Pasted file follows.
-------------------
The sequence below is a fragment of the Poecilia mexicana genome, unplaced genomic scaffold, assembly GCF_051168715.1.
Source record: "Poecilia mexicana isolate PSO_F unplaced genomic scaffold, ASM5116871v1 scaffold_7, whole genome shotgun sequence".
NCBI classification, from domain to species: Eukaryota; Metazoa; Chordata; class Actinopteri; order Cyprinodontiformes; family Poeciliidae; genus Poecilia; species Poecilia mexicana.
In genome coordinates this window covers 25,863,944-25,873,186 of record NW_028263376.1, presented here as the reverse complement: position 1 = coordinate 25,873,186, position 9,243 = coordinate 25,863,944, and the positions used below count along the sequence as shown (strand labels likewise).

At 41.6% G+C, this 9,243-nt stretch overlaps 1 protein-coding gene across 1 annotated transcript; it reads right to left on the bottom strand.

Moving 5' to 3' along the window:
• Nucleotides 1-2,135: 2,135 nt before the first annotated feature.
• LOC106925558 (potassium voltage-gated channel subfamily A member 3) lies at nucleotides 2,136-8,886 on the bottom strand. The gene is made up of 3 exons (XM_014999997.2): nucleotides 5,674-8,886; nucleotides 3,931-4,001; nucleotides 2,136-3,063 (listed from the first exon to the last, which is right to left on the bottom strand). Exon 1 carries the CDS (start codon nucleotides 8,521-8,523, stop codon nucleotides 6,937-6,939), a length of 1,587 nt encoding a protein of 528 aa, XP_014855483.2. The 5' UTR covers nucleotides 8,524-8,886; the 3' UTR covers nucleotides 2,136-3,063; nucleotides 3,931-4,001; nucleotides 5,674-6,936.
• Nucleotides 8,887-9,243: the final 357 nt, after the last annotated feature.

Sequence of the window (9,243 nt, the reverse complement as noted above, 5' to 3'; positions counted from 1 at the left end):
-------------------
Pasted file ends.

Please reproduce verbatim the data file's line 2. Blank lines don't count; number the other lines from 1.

Source record: "Poecilia mexicana isolate PSO_F unplaced genomic scaffold, ASM5116871v1 scaffold_7, whole genome shotgun sequence".